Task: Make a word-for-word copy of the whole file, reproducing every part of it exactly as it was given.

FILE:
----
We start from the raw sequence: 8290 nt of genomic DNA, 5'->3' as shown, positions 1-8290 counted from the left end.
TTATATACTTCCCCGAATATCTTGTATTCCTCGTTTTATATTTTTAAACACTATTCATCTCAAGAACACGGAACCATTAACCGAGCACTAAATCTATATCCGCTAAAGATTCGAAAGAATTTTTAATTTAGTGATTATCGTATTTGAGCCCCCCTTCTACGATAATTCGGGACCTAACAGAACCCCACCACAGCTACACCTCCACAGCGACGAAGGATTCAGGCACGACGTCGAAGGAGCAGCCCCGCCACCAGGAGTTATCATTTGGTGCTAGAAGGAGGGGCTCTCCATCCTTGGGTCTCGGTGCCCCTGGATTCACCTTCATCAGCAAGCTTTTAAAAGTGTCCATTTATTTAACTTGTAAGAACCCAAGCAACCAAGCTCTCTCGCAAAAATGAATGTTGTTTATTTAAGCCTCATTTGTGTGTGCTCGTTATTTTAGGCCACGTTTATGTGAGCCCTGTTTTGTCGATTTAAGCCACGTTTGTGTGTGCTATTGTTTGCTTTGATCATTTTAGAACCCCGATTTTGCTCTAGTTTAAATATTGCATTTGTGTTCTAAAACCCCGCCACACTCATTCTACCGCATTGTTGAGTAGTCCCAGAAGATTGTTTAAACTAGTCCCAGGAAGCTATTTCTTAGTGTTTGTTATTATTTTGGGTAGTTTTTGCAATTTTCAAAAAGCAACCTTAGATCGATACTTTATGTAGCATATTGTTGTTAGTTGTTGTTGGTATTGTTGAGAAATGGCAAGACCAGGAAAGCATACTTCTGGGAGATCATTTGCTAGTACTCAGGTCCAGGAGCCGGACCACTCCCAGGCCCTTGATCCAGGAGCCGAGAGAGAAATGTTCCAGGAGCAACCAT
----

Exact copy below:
We start from the raw sequence: 8290 nt of genomic DNA, 5'->3' as shown, positions 1-8290 counted from the left end.
TTATATACTTCCCCGAATATCTTGTATTCCTCGTTTTATATTTTTAAACACTATTCATCTCAAGAACACGGAACCATTAACCGAGCACTAAATCTATATCCGCTAAAGATTCGAAAGAATTTTTAATTTAGTGATTATCGTATTTGAGCCCCCCTTCTACGATAATTCGGGACCTAACAGAACCCCACCACAGCTACACCTCCACAGCGACGAAGGATTCAGGCACGACGTCGAAGGAGCAGCCCCGCCACCAGGAGTTATCATTTGGTGCTAGAAGGAGGGGCTCTCCATCCTTGGGTCTCGGTGCCCCTGGATTCACCTTCATCAGCAAGCTTTTAAAAGTGTCCATTTATTTAACTTGTAAGAACCCAAGCAACCAAGCTCTCTCGCAAAAATGAATGTTGTTTATTTAAGCCTCATTTGTGTGTGCTCGTTATTTTAGGCCACGTTTATGTGAGCCCTGTTTTGTCGATTTAAGCCACGTTTGTGTGTGCTATTGTTTGCTTTGATCATTTTAGAACCCCGATTTTGCTCTAGTTTAAATATTGCATTTGTGTTCTAAAACCCCGCCACACTCATTCTACCGCATTGTTGAGTAGTCCCAGAAGATTGTTTAAACTAGTCCCAGGAAGCTATTTCTTAGTGTTTGTTATTATTTTGGGTAGTTTTTGCAATTTTCAAAAAGCAACCTTAGATCGATACTTTATGTAGCATATTGTTGTTAGTTGTTGTTGGTATTGTTGAGAAATGGCAAGACCAGGAAAGCATACTTCTGGGAGATCATTTGCTAGTACTCAGGTCCAGGAGCCGGACCACTCCCAGGCCCTTGATCCAGGAGCCGAGAGAGAAATGTTCCAGGAGCAACCAT